even now in modern times.
It takes a year
to create a Steinway piano.
what this means
is that work on me started in 1871.

with the process Steinway uses,
then as now,
it take a year to prepare the wood.
what this means
is that the wood chosen
that would later become me,
Andrea The Piano,
was chosen in 1870.

Henry Steinway died in 1871.
there is no way to prove or document this,
but it is very probable that Henry Steinway himself
hand picked the wood that would later become
Andrea The Piano.


All the world knows

that there is no better piano
than a Steinway.
And I have been graced
to bear the Steinway name.
I have been graced
with the Steinway touch.

I am an American made beauty,
hand crafted by old world artisans
in New York.

I made my way from New York to Chicago
via horse and wagon.
I would later make another trek
via horse and wagon
to a farm in Lapeer, MI.

Then there was a gentleman in Pleasant Ridge, MI
who sought me out as gift
for his lovely wife.
I traveled form Lapeer to Pleasant Ridge
in the back of a pick-up truck
cushioned by mattresses and blankets.

And then,
in May 2014,
my current pianist owner came for me.
For the first time in all my years
I was moved by professional piano movers,
people who all they do
is move pianos for a living.
I knew she loved me
when she chose them to come for me.
And mind you,
she was very picky.
She called a gazillion professional movers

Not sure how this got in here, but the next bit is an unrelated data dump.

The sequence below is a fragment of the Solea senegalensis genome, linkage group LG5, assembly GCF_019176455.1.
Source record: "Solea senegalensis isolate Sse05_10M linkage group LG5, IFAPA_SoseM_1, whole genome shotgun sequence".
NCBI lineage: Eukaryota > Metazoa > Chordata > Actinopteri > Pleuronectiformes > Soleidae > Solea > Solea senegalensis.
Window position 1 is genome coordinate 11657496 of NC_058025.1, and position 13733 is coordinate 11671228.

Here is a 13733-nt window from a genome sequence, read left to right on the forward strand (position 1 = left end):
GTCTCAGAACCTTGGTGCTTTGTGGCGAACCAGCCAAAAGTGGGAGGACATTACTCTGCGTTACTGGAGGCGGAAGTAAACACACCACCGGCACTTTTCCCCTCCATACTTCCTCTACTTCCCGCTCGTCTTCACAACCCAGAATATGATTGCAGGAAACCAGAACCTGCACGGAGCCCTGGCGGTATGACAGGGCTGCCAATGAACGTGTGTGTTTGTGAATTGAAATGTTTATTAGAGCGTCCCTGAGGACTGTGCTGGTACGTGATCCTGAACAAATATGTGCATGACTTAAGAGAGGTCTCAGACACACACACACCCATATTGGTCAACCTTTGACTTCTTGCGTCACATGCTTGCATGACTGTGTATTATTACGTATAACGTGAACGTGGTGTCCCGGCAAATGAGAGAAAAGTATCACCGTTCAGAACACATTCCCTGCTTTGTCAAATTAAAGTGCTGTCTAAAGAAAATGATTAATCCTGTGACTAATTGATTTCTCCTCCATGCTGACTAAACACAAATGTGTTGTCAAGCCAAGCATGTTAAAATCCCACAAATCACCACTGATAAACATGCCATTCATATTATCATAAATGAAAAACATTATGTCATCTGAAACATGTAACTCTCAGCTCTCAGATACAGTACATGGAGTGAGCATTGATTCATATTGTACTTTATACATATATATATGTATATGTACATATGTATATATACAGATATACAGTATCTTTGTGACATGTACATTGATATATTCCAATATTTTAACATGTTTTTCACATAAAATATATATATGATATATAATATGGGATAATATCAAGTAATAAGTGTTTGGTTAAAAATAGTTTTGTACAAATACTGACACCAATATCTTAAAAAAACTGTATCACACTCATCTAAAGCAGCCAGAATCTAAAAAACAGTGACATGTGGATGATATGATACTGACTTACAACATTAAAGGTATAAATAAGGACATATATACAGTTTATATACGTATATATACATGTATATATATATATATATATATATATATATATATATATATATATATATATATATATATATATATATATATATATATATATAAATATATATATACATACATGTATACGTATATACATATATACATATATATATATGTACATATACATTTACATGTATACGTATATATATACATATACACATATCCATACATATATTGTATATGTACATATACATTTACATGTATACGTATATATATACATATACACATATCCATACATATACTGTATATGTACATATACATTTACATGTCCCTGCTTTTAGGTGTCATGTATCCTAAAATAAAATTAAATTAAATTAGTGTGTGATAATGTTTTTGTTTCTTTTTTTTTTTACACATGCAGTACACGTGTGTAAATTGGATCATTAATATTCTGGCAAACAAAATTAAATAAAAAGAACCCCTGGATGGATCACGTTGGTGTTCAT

before deciding on the ones she chose for me.

And now
I live in The Little Piano House,
thus named
cuz it's a little house full of pianos
(and one antique organ, but that's another story!)

I am not a piano behind glass,
like Daniel, the piano at Greenfield Village
in Dearborn, MI.
Poor thing, like a caged animal.
People just stop and stare.

Even the pianos

at Wyandotte's Historical Museum
have those "do not touch" signs.
I wish they would remove those signs.
If a piano isn't played
they will forget how to be a piano.

A piano does have to be
tuned and maintained, that's true.

But why have a piano that no one can touch or play?
Is she really a piano if she is silenced?

Seasoned musicians
can enjoy me.

The curious can stop by for a visit.
(just contact my pianist owner!)

Young beginner musicians can play me.
Even older beginner musicians can make music with me!
They learn about music history.
They learn about piano history.

What great composers
would have written music
on a square grand piano?

When did they stop making
square grand pianos?

Why did they stop making
square grand pianos?

When and why did they stop using
ivory and rosewood?

Perhaps I do belong in a museum.
But then,
I would only be a photo opp.
And I want to be so much more than that.

It takes a year to create a Steinway.
But before that,
it takes a year to prepare the wood.
One fine day,
when all the funds are in place,
it will take a year to have me fully restored.

It takes 350 hands to create a Steinway.
But you know,
it only takes 2 to make her sing.
And you know,
I'm not picky.
I am just has happy
with those beginner piano students
playing "twinkle little star"
as I am with my pianist owner
working on her Mozart.

If I were in a museum
I would not have any hands at all
making me sing.

In a museum
my music would stop,
most likely, forever.
And that would really be tragic,
wouldn't it?

I am special.
I am an 1872 Steinway & Sons
Square Grand Piano.
I Am
Andrea, The Piano!!